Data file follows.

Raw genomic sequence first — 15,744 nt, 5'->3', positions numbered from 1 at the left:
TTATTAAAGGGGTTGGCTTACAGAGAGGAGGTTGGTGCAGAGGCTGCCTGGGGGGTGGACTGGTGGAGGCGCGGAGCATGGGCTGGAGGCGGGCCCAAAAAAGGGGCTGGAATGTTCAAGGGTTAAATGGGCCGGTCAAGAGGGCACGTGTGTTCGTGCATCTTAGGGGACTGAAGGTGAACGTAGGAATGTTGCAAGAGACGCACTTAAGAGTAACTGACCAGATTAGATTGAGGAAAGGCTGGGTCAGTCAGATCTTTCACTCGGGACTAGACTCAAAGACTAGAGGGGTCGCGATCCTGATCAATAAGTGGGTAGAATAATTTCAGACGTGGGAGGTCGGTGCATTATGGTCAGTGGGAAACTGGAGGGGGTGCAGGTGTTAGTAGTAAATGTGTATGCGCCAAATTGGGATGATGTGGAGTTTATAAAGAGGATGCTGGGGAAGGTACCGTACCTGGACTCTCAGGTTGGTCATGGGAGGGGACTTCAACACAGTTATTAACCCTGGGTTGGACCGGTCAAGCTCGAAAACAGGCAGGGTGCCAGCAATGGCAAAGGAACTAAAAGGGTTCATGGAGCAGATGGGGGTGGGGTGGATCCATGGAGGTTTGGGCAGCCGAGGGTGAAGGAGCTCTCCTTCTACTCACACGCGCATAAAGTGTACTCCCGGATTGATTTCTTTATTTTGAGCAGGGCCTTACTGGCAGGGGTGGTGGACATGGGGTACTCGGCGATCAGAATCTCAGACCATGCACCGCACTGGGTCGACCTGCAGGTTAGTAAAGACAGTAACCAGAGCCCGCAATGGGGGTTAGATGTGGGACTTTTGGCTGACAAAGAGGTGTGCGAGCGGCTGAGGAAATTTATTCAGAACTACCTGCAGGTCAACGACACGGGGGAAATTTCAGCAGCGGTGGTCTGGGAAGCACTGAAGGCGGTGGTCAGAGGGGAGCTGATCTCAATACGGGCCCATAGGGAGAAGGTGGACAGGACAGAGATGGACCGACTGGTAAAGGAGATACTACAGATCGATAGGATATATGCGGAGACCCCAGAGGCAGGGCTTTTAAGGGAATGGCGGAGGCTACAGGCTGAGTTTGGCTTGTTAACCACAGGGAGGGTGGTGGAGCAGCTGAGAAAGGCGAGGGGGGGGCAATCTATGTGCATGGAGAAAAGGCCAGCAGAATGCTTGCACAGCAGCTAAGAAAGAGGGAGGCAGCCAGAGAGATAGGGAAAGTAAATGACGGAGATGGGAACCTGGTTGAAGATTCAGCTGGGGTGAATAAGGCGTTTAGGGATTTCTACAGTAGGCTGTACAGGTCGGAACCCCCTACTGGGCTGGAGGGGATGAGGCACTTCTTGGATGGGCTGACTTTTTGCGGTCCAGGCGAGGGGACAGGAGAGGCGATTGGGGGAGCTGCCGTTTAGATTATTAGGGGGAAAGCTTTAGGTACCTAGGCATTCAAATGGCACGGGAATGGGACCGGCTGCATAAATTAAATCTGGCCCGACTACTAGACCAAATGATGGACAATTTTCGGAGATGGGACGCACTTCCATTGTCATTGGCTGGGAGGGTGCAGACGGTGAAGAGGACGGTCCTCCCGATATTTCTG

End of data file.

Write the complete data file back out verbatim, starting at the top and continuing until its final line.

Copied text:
Raw genomic sequence first — 15,744 nt, 5'->3', positions numbered from 1 at the left:
TTATTAAAGGGGTTGGCTTACAGAGAGGAGGTTGGTGCAGAGGCTGCCTGGGGGGTGGACTGGTGGAGGCGCGGAGCATGGGCTGGAGGCGGGCCCAAAAAAGGGGCTGGAATGTTCAAGGGTTAAATGGGCCGGTCAAGAGGGCACGTGTGTTCGTGCATCTTAGGGGACTGAAGGTGAACGTAGGAATGTTGCAAGAGACGCACTTAAGAGTAACTGACCAGATTAGATTGAGGAAAGGCTGGGTCAGTCAGATCTTTCACTCGGGACTAGACTCAAAGACTAGAGGGGTCGCGATCCTGATCAATAAGTGGGTAGAATAATTTCAGACGTGGGAGGTCGGTGCATTATGGTCAGTGGGAAACTGGAGGGGGTGCAGGTGTTAGTAGTAAATGTGTATGCGCCAAATTGGGATGATGTGGAGTTTATAAAGAGGATGCTGGGGAAGGTACCGTACCTGGACTCTCAGGTTGGTCATGGGAGGGGACTTCAACACAGTTATTAACCCTGGGTTGGACCGGTCAAGCTCGAAAACAGGCAGGGTGCCAGCAATGGCAAAGGAACTAAAAGGGTTCATGGAGCAGATGGGGGTGGGGTGGATCCATGGAGGTTTGGGCAGCCGAGGGTGAAGGAGCTCTCCTTCTACTCACACGCGCATAAAGTGTACTCCCGGATTGATTTCTTTATTTTGAGCAGGGCCTTACTGGCAGGGGTGGTGGACATGGGGTACTCGGCGATCAGAATCTCAGACCATGCACCGCACTGGGTCGACCTGCAGGTTAGTAAAGACAGTAACCAGAGCCCGCAATGGGGGTTAGATGTGGGACTTTTGGCTGACAAAGAGGTGTGCGAGCGGCTGAGGAAATTTATTCAGAACTACCTGCAGGTCAACGACACGGGGGAAATTTCAGCAGCGGTGGTCTGGGAAGCACTGAAGGCGGTGGTCAGAGGGGAGCTGATCTCAATACGGGCCCATAGGGAGAAGGTGGACAGGACAGAGATGGACCGACTGGTAAAGGAGATACTACAGATCGATAGGATATATGCGGAGACCCCAGAGGCAGGGCTTTTAAGGGAATGGCGGAGGCTACAGGCTGAGTTTGGCTTGTTAACCACAGGGAGGGTGGTGGAGCAGCTGAGAAAGGCGAGGGGGGGGCAATCTATGTGCATGGAGAAAAGGCCAGCAGAATGCTTGCACAGCAGCTAAGAAAGAGGGAGGCAGCCAGAGAGATAGGGAAAGTAAATGACGGAGATGGGAACCTGGTTGAAGATTCAGCTGGGGTGAATAAGGCGTTTAGGGATTTCTACAGTAGGCTGTACAGGTCGGAACCCCCTACTGGGCTGGAGGGGATGAGGCACTTCTTGGATGGGCTGACTTTTTGCGGTCCAGGCGAGGGGACAGGAGAGGCGATTGGGGGAGCTGCCGTTTAGATTATTAGGGGGAAAGCTTTAGGTACCTAGGCATTCAAATGGCACGGGAATGGGACCGGCTGCATAAATTAAATCTGGCCCGACTACTAGACCAAATGATGGACAATTTTCGGAGATGGGACGCACTTCCATTGTCATTGGCTGGGAGGGTGCAGACGGTGAAGAGGACGGTCCTCCCGATATTTCTG